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Report Criticizes Firms for Trading in Minerals Fueling Conflicts in Congo


An advocacy group chastises the international community in a new report for failing to take substantive action to curb the trading of raw minerals that is fueling armed conflict in eastern Democratic Republic of Congo. According to Global Witness, European and Asian countries have failed to crack down on domestically-based companies that are complicit in the trade's exploitation.

The report is the latest issued in the past few years on the Congo mineral trade by Global Witness, an organization that tracks how international trade affects local conflicts and instability around the world.

According to the group, the indirect funding of armed groups in the region through the business activities of foreign companies has gone unchecked by the companies' home countries, which include Britain, Belgium, Thailand, Malaysia, and Russia.

The head of conflict and resources research at Global Witness, Mike Davis, finds the continued inaction by certain countries appalling, considering the atrocious human-rights conditions the metals trade is helping to prop up. "We really think this is disgraceful because it is all very well governments like the United Kingdom talking up how much aid they give to the region, but when that is substantially canceled out by the activities of their own company, this leads to a situation that is utterly hypocritical and totally unacceptable," he said.

The region's enormous natural stockpile of raw resources has helped fuel the ongoing conflict in eastern Democratic Republic of Congo, which is continually listed by human-rights groups as one of the worst in the world.

Global Witness cited the exporting of cassiterite, an ore used in the making of tin, as the most serious of the metal trades at the moment, but also listed raw coltan and gold as other metals helping to fund the conflict. "There is a direct link between the international trade, which ultimately puts these metals in consumer products like computers, phones, and tin cans, and the violence on the ground," David said.

Exploitation starts at the mines, which are either controlled by the armed groups or lie on a transport lane controlled by an armed group. A combination of forced labor and child labor is often used to bring the metals out of the ground, which are then either taxed by the armed group or passed to trading intermediaries.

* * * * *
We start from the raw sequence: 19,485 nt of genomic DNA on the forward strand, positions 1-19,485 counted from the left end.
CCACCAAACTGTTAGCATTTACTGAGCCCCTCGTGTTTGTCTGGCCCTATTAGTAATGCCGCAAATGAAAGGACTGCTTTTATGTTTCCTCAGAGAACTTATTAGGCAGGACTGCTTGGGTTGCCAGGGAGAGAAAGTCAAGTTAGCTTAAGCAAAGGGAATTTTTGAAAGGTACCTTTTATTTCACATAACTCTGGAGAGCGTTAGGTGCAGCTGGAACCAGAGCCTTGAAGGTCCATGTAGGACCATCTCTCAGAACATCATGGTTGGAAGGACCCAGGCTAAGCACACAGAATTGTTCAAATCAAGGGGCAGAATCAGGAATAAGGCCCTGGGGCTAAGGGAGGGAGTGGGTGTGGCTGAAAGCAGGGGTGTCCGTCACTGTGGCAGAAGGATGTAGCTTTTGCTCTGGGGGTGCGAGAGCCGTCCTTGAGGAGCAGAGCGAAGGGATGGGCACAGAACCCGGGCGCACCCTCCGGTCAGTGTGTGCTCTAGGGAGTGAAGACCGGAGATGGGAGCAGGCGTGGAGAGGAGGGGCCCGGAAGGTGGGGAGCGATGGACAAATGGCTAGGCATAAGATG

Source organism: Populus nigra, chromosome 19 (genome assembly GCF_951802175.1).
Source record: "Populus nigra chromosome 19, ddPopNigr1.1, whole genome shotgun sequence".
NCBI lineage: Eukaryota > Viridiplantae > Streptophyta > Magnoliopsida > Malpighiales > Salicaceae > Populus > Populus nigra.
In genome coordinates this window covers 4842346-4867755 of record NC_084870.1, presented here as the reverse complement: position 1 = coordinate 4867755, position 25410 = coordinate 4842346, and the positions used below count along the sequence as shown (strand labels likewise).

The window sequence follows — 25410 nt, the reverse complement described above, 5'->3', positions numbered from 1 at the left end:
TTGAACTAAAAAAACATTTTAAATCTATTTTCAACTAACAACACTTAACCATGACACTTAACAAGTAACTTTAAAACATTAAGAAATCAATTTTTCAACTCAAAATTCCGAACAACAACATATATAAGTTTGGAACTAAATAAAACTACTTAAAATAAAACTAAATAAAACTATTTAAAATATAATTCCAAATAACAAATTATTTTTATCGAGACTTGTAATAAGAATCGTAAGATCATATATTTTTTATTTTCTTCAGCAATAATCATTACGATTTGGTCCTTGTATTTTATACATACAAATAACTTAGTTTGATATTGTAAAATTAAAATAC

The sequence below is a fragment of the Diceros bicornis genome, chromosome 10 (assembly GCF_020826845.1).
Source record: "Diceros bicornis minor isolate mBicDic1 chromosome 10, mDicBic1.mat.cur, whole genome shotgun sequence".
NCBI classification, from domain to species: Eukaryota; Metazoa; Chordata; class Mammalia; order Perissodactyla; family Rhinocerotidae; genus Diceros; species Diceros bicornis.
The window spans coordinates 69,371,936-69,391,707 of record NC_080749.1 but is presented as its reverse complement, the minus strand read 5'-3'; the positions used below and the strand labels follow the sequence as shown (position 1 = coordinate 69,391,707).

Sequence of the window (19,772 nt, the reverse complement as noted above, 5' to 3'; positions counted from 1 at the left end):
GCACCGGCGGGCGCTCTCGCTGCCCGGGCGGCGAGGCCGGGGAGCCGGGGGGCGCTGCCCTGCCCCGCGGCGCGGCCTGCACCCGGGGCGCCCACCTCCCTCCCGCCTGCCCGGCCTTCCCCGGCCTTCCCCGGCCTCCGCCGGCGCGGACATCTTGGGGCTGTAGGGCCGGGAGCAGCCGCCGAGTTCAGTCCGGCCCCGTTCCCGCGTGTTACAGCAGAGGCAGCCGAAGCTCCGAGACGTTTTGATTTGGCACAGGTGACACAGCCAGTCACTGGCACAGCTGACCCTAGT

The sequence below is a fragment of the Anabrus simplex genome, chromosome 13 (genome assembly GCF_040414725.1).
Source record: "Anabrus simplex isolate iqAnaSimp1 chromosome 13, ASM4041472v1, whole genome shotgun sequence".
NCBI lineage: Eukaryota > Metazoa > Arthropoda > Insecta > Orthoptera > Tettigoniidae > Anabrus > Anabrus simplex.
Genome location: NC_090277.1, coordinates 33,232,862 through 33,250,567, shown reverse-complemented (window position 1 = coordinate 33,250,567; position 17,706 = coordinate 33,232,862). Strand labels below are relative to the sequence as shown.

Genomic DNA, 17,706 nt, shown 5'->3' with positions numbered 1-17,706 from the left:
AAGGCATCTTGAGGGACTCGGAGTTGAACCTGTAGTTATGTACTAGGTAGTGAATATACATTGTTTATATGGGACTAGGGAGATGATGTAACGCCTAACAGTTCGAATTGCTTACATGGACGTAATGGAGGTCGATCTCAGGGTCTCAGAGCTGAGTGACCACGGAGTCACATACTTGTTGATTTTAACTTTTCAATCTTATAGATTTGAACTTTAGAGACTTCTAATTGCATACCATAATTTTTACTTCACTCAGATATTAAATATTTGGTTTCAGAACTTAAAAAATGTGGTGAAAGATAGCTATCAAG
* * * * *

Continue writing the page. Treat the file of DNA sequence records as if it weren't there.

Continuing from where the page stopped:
These intermediaries then sell the metals to licensed exporters in the region, who sell the tainted minerals to foreign buyers.

According to Davis, these licensed exporters, known as "comptoirs" are the key links in the process that leads from rogue-owned mines to consumer product.

"The comptoirs are critical, because they know exactly what is going on. They know where the minerals are sourced from, what areas they come from and who controls those areas. And they are the gateway to the international trade. They sell to companies, including some very large ones, like the British-owned Thaisarco, which is the fifth-biggest processor of tin in the world," he said.

Research undertaken by Global Witness has led it to accuse the Congolese army and the rebel Democratic Forces for the Liberation of Rwanda of collaborating in the mineral exploitation, despite the fact the two are at war with each other.

Davis said his organization is calling for the international community to focus on solutions that eliminate the armed groups' participation in the trade. Among its recommendations is to put economic considerations central to the peace negotiation process, a move the organization alleges international mediators have been unwilling to do.

The British company Amalgamated Metal Corporation, which owns Thaisarco, responded to the report by saying it is actively involved in industry measures to trace minerals to their original source.

The company also said it believes pulling out of the region's mineral trade would have a harmful affect on the local civilians dependent on the industry for their livelihood.

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